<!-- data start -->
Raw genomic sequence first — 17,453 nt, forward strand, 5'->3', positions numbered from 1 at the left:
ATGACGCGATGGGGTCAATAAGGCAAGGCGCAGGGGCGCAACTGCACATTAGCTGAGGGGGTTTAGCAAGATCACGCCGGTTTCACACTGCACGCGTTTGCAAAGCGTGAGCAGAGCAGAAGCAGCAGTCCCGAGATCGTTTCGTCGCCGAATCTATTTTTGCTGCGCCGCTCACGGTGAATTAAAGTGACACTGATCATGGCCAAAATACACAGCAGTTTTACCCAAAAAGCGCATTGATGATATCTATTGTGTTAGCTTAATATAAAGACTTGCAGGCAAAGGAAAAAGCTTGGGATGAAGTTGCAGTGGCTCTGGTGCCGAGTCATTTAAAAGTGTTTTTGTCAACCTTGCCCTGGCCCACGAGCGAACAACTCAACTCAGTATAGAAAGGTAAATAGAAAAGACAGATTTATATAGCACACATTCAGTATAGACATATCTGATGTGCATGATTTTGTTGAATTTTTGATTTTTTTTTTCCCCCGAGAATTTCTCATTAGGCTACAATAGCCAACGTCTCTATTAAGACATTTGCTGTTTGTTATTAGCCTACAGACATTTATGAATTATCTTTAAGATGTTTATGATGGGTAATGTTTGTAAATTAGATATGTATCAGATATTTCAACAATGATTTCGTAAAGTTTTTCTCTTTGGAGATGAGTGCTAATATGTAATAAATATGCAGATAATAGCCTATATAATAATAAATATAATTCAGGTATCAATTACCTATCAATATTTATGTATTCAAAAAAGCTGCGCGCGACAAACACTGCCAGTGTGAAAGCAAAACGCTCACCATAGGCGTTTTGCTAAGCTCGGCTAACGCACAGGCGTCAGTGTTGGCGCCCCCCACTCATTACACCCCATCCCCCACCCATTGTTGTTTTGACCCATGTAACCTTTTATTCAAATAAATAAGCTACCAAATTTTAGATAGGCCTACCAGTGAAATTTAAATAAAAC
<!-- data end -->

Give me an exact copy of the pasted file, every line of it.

Raw genomic sequence first — 17,453 nt, forward strand, 5'->3', positions numbered from 1 at the left:
ATGACGCGATGGGGTCAATAAGGCAAGGCGCAGGGGCGCAACTGCACATTAGCTGAGGGGGTTTAGCAAGATCACGCCGGTTTCACACTGCACGCGTTTGCAAAGCGTGAGCAGAGCAGAAGCAGCAGTCCCGAGATCGTTTCGTCGCCGAATCTATTTTTGCTGCGCCGCTCACGGTGAATTAAAGTGACACTGATCATGGCCAAAATACACAGCAGTTTTACCCAAAAAGCGCATTGATGATATCTATTGTGTTAGCTTAATATAAAGACTTGCAGGCAAAGGAAAAAGCTTGGGATGAAGTTGCAGTGGCTCTGGTGCCGAGTCATTTAAAAGTGTTTTTGTCAACCTTGCCCTGGCCCACGAGCGAACAACTCAACTCAGTATAGAAAGGTAAATAGAAAAGACAGATTTATATAGCACACATTCAGTATAGACATATCTGATGTGCATGATTTTGTTGAATTTTTGATTTTTTTTTTCCCCCGAGAATTTCTCATTAGGCTACAATAGCCAACGTCTCTATTAAGACATTTGCTGTTTGTTATTAGCCTACAGACATTTATGAATTATCTTTAAGATGTTTATGATGGGTAATGTTTGTAAATTAGATATGTATCAGATATTTCAACAATGATTTCGTAAAGTTTTTCTCTTTGGAGATGAGTGCTAATATGTAATAAATATGCAGATAATAGCCTATATAATAATAAATATAATTCAGGTATCAATTACCTATCAATATTTATGTATTCAAAAAAGCTGCGCGCGACAAACACTGCCAGTGTGAAAGCAAAACGCTCACCATAGGCGTTTTGCTAAGCTCGGCTAACGCACAGGCGTCAGTGTTGGCGCCCCCCACTCATTACACCCCATCCCCCACCCATTGTTGTTTTGACCCATGTAACCTTTTATTCAAATAAATAAGCTACCAAATTTTAGATAGGCCTACCAGTGAAATTTAAATAAAAC